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D. Voluntary Contribution to Government
A few writers, disturbed by the compulsion necessary to the existence of taxation, have advocated that governments be financed, not by taxation, but by some form of voluntary contribution. Such voluntary contribution systems could take various forms. One was the method relied on by the old city-state of Hamburg and other communities—voluntary gifts to the government. President William F. Warren of Boston University, in his essay, “Tax Exemption the Road to Tax Abolition,” described his experience in one of these communities:
For five years it was the good fortune of the present writer to be domiciled in one of these communities. Incredible as it may seem to believers in the necessity of a legal enforcement of taxes by pains and penalties, he was for that period ... his own assessor and his own tax-gatherer. In common with the other citizens, he was invited, without sworn statement or declaration, to make such contribution to the public charges as seemed to himself just and equal. That sum, uncounted by any official, unknown to any but himself, he was asked to drop with his own hand into a strong public chest; on doing which his name was checked off the list of contributors. ... Every citizen felt a noble pride in such immunity from prying assessors and rude constables. Every annual call of the authorities on that community was honored to the full.82
The gift method, however, presents some serious difficulties. In particular, it continues that disjunction between payment and receipt of service which constitutes one of the great defects of a taxing system. Under taxation, payment is severed from receipt of service, in striking contrast to the market where payment and service are correlative. The voluntary gift method perpetuates this disjunction. As a result, A, B, and C continue to receive the government's defense service even if they paid nothing for it, and only D and E contributed. D's and E's contributions, furthermore, may be disproportionate. It is true that this is the system of voluntary charity on the market. But charity flows from the more to the less wealthy and able; it does not constitute an efficient method for organizing the general sale of a service. Automobiles, clothes, etc., are sold on the market on a regular uniform-price basis and are not indiscriminately given to some on the basis of gifts received from others. Under the gift system people will tend to demand far more defense service from the government than they are willing to pay for; and the voluntary contributors, getting no direct reward for their money, will tend to reduce their payment. In short, where service (such as defense) flows to people regardless of payment, there will tend to be excessive demands for service, and an insufficient supply of funds to sustain it.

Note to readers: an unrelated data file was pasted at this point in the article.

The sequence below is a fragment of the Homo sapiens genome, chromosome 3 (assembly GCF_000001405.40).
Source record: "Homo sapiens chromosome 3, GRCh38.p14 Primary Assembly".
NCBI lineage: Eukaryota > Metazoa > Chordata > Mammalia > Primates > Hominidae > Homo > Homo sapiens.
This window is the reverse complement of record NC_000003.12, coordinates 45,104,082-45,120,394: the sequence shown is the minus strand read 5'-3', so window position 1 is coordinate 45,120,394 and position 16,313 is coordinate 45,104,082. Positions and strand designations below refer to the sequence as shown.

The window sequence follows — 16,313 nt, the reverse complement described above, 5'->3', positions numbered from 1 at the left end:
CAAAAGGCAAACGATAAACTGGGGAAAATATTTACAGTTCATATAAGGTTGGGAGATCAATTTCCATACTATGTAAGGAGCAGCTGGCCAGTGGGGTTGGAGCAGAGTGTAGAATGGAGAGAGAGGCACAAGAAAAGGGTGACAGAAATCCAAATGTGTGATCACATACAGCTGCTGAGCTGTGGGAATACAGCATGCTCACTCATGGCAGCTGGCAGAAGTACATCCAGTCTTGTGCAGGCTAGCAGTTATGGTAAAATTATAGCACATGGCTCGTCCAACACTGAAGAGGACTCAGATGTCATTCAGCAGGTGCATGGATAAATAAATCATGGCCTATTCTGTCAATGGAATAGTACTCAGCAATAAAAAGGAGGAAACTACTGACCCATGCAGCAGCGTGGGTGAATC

When the advocates of taxation, therefore, contend that a voluntary society could never efficiently finance defense service because people would evade payment, they are correct insofar as their strictures apply to the gift method of finance. The gift method, however, hardly exhausts the financing methods of the purely free market.
A step in the direction of greater efficiency would have the defense agency charging a set price instead of accepting haphazard amounts varying from the very small to the very large, but continuing to supply defense indiscriminately. Of course, the agency would not refuse gifts for general purposes or for granting a supply of defense service to poor people. But it would charge some minimum price commensurate with the cost of its service. One such method is a voting tax, now known as a poll tax.83 A poll tax, or voting tax, is not really a “tax” at all; it is only a price charged for participating in the State organization.84 Only those who voluntarily vote for State officials, i.e., who participate in the State machinery, are required to pay the tax. If all the State's revenues were derived from poll taxes, therefore, this would not be a system of taxation at all, but rather voluntary contributions in payment for the right to participate in the State's machinery. The voting tax would be an improvement over the gift method because it would charge a certain uniform or minimal amount.